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Road to recovery begins in Death Valley for struggling LSU

Chapter one of the 2016 college football season wasn’t kind to LSU.

What chapter two has in store remains to be seen, but at least it will play itself out at a place where opponents dreams historically have gone to die – in Death Valley right after day turns to night.

The LSU football team was humbled last weekend, falling flat in a 16-14 loss to Wisconsin – a game which surprised many experts around the college football landscape who thought the Tigers were among the top teams in college football.

LSU’s first crack at redemption will come on Saturday night at 7 p.m. against Jacksonville State – a team which comes in as a heavy underdog, but which has a history of playing well on big stages.

Last season, Jacksonville State took Auburn to overtime. In 2010, the Gamecocks trumped Ole Miss.

Will more heroics occur this time around? No one yet knows. But Tigers coach Les Miles said his team is not taking anyone lightly – especially after the events that have occurred in the past seven days.

“They are a quality opponent,” Miles said at his Tuesday afternoon luncheon. “They’ve been inside an SEC stadium before and have tasted victory. We look forward to the opportunity and to the challenge. We will be ready to play.”

LSU had better fix its offensive woes on Saturday night – especially along the offensive line and in the passing game.

After an offseason spent promising fans that success would come to the Tigers’ struggling offense, Saturday’s matchup with Wisconsin offered a lot of the same for LSU.

The Tigers struggled to throw the ball down the field and were rendered hapless for most of the game, generating just 14 points and 257 total yards.

But Miles said the struggles are just a blip on the radar, and he reiterated throughout the week that the Tigers would score points in abundance this season.

Under center, Brandon Harris is expected to start – even after completing just 12-of-21 passes for 131 yards and two picks against Wisconsin.

Miles hinted backup Danny Etling could see time if Harris struggles, but said the plan is to get the junior quarterback on the right track.

“He’s capable of making the throws,” Miles said of Harris.

On the ground, Leonard Fournette is expected to play after suffering a leg bruise late against the Badgers.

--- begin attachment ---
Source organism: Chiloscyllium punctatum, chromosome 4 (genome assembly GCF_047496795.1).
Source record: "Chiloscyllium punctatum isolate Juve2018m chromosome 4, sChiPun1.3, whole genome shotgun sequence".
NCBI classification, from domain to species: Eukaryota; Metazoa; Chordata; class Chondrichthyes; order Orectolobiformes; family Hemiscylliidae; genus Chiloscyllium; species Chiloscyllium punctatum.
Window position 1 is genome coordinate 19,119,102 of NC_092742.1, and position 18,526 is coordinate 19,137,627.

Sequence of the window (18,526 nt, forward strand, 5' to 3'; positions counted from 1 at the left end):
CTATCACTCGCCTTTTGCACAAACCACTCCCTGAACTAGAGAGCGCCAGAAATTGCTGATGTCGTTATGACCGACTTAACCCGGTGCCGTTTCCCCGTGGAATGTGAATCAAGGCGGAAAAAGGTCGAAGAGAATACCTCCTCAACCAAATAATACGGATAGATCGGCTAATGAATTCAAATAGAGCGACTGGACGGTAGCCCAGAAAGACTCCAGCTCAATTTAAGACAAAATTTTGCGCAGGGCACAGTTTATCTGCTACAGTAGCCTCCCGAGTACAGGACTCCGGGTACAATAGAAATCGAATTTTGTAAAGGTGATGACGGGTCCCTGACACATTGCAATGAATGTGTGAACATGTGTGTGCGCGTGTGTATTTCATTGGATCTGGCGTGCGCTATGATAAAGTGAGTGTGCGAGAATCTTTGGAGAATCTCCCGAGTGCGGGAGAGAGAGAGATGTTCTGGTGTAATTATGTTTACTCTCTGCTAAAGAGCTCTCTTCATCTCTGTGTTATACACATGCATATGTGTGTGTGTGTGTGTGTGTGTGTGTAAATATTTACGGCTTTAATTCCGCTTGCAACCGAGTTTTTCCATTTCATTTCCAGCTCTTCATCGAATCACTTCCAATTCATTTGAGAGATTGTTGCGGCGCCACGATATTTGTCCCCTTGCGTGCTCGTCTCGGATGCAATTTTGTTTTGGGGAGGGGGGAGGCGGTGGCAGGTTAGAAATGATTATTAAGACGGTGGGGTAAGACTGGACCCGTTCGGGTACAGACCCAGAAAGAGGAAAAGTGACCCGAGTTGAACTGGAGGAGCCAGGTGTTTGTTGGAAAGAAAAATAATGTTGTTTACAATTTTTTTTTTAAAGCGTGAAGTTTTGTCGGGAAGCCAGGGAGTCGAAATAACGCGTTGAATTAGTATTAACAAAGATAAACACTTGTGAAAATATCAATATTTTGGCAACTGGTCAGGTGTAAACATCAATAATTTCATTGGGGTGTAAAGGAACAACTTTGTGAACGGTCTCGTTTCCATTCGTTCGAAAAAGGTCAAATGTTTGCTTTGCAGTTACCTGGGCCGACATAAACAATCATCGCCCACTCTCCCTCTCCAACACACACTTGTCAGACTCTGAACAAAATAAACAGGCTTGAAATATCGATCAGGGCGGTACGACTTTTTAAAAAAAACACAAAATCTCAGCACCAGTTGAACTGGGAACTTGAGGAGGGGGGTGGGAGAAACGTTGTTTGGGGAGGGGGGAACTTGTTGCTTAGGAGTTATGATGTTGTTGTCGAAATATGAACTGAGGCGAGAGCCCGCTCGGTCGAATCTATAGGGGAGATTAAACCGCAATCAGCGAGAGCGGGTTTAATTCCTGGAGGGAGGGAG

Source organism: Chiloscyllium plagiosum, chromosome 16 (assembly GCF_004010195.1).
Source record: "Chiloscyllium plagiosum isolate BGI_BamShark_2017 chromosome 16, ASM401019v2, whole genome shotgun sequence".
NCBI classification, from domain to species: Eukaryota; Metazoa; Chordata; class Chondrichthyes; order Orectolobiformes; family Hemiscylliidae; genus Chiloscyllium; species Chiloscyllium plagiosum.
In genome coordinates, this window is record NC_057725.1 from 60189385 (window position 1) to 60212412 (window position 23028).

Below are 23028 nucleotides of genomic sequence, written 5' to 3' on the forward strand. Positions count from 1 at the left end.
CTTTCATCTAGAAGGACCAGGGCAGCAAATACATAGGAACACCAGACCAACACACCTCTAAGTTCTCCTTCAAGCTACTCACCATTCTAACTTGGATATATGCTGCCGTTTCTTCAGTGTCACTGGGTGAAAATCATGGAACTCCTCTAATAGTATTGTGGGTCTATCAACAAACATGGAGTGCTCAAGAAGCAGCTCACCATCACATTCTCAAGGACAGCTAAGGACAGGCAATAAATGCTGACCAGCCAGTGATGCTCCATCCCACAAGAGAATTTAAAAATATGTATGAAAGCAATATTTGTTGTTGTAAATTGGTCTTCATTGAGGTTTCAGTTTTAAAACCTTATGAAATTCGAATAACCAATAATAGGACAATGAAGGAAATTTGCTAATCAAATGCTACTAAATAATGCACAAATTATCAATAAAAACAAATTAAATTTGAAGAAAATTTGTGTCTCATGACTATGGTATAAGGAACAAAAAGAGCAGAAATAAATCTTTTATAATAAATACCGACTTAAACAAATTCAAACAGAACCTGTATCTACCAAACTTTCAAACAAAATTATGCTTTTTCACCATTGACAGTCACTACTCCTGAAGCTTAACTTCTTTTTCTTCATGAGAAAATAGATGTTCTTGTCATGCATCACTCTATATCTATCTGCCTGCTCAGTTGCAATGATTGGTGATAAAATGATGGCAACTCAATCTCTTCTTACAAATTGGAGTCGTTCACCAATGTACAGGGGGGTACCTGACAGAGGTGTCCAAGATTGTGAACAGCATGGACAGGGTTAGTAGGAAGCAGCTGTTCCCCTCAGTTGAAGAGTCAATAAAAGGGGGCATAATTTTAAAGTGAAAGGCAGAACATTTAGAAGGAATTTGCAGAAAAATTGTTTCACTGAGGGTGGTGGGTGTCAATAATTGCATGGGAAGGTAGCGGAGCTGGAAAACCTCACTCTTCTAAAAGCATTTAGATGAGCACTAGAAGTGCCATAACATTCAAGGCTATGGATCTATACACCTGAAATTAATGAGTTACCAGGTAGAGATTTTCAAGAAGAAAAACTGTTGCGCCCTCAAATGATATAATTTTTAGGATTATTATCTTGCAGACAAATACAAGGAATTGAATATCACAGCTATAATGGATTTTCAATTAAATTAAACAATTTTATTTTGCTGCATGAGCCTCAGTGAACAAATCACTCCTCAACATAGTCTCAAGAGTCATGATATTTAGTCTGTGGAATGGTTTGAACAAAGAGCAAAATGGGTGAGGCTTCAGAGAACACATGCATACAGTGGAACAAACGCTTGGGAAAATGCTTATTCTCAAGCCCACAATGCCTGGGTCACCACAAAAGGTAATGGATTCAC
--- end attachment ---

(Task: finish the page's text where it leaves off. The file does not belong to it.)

He will be facing a Gamecocks defense that proved stingy against the run on Saturday against North Alabama, allowing just 52 rushing yards on 32 carries.

Gang tackling was a strength in that game for the Gamecocks, and Delwyn Torbert, Joel McCandless, Quan Stoudemire and Marlon Bridges all tied for a team high with seven stops in the game.

Miles said he’d like the Tigers to stretch the field in spread sets, but added power football will always be a staple of LSU.

“We’re awfully good in traditional sets and formations, too,” Miles said.

Defensively, LSU was sound against Wisconsin, bending, but never breaking, despite being on the field for more than 70 snaps and nearly 37-minutes of game action.

But the Tigers will have to be up for the challenge again on Saturday against the Gamecocks – a group always known for its ability to score points.

Jacksonville State features a spread offense, led by quarterback Eli Jenkins.

In the season opener, Jenkins completed 20-of-34 passes for 230 yards. The Jacksonville State quarterback is a dual threat player, who also rushed for 101 yards in the game with a score in the 31-12 victory.

Jenkins said he relishes the opportunity to play in Tiger Stadium, calling the game a chance to show the world what the Gamecocks are capable of doing.

“It gives us a chance to prove that we can play against anyone and play in front of more folks that we would normally not play in front of with the big crowds,” Jenkins said at the team’s news conference this week. “It gives us a chance to show what we got.”

Jacksonville State coach John Grass agreed. He said he doesn’t judge the Tigers by their first-game woes, adding they’re still one of the best teams in the country in his eyes.

“You just don’t know how first games are going to go,” he said.

Saturday’s game will be broadcast on ESPNU.



LSU offense v. Jacksonville State defense

Advantage: LSU

LSU struggled mightily against the Badgers, but they should be better this week against a lesser foe. At least, one would hope.


LSU defense vs. Jacksonville State offense

Advantage: LSU

The Tigers played super well defensively in the opener – all things considered. At home and with a game under their belts, the Tigers should recover in a big way.


Special teams

Advantage: Jacksonville State

In the opener, LSU kicked a kickoff out of bounds, shanked countless punts and nearly missed an extra point. It was much of the same from what we saw in 2015 from Bradley Dale Peveto’s troop.



LSU 38, Jacksonville State 10


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